A ‘Perfect’ Life

by Rachel Hall, Australia

Eight years ago I had what I thought was the ‘perfect life’ – it ticked all the boxes and fulfilled all my childhood dreams and ambitions. I had a University education, great job, flash car, big house, swimming pool, beautiful partner, two dogs, loads of friends, a jam packed social life, a fit body and incredible holidays. Not bad for a working class kid from inner city UK. I had become the success I always said I would become…. But under the facade of this successful life was the feeling that something was missing, and the more I had the more I wanted; so I bought CDs, books, food, the newest TV, flash sports gear, gym memberships, games consoles, computers and so on like they were going out of fashion.

Back then if you had asked me “was I successful?” I would have without hesitation said “yes of course, look at what I’ve got”. However, looking back my relationships were shallow and quite dysfunctional – especially the relationship with myself.

I disconnected from my body, pushing it beyond its limits, relying on caffeine and carbohydrates to get through my day… and falling into bed exhausted after a couple of bottles of beer to help me ‘relax’ and ‘unwind’. But this was no different to the life everyone around me was living, and compared to many of my friends and family I was doing really well – yet my body was telling me otherwise as I was in constant pain and felt anxious or out of my depth most of the time.

One day I stopped and took stock of the life I was living. Slowly I realised that although I seemingly had it all, it actually didn’t feel right as inside I felt unsatisfied and exhausted with trying to keep up the pace of life and the picture of success I was living. “Work hard, play hard, party hard and be hard” was my motto. Was this really the life I wanted?…. where I was cynical, distant, competitive, driven, in pain, anxious, short-tempered and self- centred. A life where I had come to measure my self-worth on the job that I did and the things that I had – and not on the person I was.

What happened to the dreamy-eyed little girl who was full of life, vitality and innocence? Is this what she pictured for herself when she was growing up?

If I could go back and ask her, “when you grow up would you like a big house, fast car, good job? Would you like a partner that loves you for you, respects you and treats you as an equal? Would you like to feel alive and fulfilled?” She would most likely say “yes”.

But if I asked her, “when you grow up would you like a body that hurts all the time? Would you like to be so exhausted that you need food and stimulants to get through the day? Would you like friendships based on common interests, such as competitive sport and drinking alcohol, but that lack true connection on a personal level? Would you like to be successful but still feel there should be more than this?” She is most likely to say “no”.

So why do we accept less for ourselves as adults than the child growing up would wish for? Has our idea of success become so warped that we are prepared to give up on who we are to have it? Perhaps what we were told is a successful life actually isn’t it after all.

I began to question what success meant for me, and how I could go about applying that to my life.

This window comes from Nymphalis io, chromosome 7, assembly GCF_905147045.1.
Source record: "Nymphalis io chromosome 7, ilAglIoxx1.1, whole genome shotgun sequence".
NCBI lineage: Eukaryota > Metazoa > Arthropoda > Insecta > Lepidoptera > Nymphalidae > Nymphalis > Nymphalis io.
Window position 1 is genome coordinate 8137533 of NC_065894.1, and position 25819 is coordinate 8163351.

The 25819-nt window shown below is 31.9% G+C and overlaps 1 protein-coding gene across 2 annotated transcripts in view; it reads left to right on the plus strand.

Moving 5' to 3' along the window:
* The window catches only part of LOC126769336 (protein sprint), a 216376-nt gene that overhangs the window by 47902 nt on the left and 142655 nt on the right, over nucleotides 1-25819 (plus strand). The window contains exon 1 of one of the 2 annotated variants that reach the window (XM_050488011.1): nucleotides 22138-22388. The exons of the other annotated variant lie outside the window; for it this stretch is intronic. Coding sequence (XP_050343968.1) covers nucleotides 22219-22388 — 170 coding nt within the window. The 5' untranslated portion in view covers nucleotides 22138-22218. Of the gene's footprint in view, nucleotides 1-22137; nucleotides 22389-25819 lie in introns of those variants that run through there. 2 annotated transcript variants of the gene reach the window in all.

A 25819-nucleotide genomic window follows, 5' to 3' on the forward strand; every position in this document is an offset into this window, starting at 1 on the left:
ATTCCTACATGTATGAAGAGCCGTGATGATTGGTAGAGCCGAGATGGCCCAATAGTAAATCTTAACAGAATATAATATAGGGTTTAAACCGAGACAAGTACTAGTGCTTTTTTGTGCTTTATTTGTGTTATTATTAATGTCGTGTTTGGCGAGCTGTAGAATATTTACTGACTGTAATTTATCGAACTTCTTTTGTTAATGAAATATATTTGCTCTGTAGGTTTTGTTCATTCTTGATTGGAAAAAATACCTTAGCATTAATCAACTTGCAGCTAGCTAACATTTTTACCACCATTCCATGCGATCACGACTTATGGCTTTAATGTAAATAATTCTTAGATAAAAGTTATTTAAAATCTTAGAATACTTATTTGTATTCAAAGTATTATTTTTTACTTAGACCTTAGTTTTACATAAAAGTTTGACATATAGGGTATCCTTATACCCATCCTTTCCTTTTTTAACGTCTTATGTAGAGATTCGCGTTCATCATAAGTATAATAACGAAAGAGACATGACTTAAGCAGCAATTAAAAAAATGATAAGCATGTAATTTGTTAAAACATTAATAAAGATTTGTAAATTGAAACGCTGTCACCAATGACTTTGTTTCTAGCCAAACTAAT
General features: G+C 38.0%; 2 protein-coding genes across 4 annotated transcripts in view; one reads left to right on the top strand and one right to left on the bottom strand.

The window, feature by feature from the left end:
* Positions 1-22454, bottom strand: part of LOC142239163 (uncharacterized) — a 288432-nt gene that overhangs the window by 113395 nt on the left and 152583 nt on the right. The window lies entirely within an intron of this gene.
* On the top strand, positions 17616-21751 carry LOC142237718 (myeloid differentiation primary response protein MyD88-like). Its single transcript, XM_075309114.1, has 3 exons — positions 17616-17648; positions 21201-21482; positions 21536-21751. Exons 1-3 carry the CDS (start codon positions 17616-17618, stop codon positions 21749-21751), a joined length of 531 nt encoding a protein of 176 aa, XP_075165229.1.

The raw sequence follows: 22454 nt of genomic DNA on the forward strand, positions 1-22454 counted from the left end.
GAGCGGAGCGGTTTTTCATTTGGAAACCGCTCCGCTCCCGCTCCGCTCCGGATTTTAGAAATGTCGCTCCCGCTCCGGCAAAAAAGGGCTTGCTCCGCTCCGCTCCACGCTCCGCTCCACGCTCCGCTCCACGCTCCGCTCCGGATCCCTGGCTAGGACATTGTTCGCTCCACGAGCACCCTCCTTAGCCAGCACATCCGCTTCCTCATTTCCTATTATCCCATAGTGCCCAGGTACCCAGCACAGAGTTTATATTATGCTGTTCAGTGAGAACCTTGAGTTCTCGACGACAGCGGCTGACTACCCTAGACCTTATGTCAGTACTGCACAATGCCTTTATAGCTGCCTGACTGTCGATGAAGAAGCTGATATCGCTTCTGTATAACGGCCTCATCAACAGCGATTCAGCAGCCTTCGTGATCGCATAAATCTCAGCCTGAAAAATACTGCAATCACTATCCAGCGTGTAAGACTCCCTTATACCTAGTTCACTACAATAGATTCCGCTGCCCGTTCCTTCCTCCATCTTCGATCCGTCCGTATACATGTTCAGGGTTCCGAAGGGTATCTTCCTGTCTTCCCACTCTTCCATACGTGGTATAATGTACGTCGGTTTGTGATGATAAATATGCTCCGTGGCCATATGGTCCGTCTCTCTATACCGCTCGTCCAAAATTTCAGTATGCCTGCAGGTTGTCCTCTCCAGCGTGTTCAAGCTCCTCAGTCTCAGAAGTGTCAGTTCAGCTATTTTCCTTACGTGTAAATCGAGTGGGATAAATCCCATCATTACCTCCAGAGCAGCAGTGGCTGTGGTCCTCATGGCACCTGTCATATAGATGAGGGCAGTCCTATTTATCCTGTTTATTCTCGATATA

Success for me meant:

Relationships based on connection, love and equality where there was openness, honesty and the ability to express freely.

To be able to be vital, joyful and full of life.

Doing a job I loved and was passionate about.

Being able to work in a way that did not exhaust me.

Exercising with respect for what my body can handle.

Eating foods that are supportive of my body and leave it feeling nourished.

Not needing caffeine or alcohol to function.

Knowing that everyone is just like me as on the inside we are all essentially the same; and treating people that way.

Taking pleasure in simplicity.

Feeling satisfied and purposeful.

From here I began making changes in my life, in the way I treated myself and others, along with the way I worked. I changed my diet, cut back on my coffees, started going to bed earlier, drank less and not as often, took time for myself, stopped exercising to extremes. I focussed on the people I worked with rather than only the task at hand. I became more caring and considerate of others and stopped getting so emotionally involved with things that didn’t concern me.

These changes came about from my willingness to be honest and honour my feeling that even though I had on paper what appeared to be a great life, it was a sham if deep down I wasn’t truly happy, lacked vitality, and had achieved it by sacrificing the quality I had when I was a little girl. I didn’t do it all alone as I was inspired by the work of Serge Benhayon and Universal Medicine. I started bringing gentleness into my life and used the gentle breath meditation as a tool to reconnect to myself and feel where my body was at. Gradually, the feeling that I started to build in my body changed my idea of what does and doesn’t constitute success for me. It would have been easy to say ‘no thanks, my life is great’ and ignore that my body and my emotional state were telling me it simply wasn’t so. However, I had reached a point where I could no longer ignore that nagging feeling that there was more to life and more to who I am than the job that I do and the things that I have.

These changes didn’t happen overnight but were and still are a work in progress.

Ironically, because of the choices I have made I would now be considered more successful than ever with my own business, flasher car, bigger house, more income and great relationships. But for me the measure of my success is that eight years on I have a body that is free from pain 95% of the time, I no longer feel anxious or pressured, my relationships with myself, my partner, family and friends are more loving and honest. I feel more able to express myself and say how I feel and am willing to work on myself and any unresolved emotional issues that I have. I sleep well and feel full of energy and do not need caffeine, alcohol and excess food to get through my day. I love my job and have a sense of satisfaction and purpose. I have passion for life and feel just like I did when I was a little girl. Now to me the definition of success and a life worth living is a life based on love, a life where I know who I am.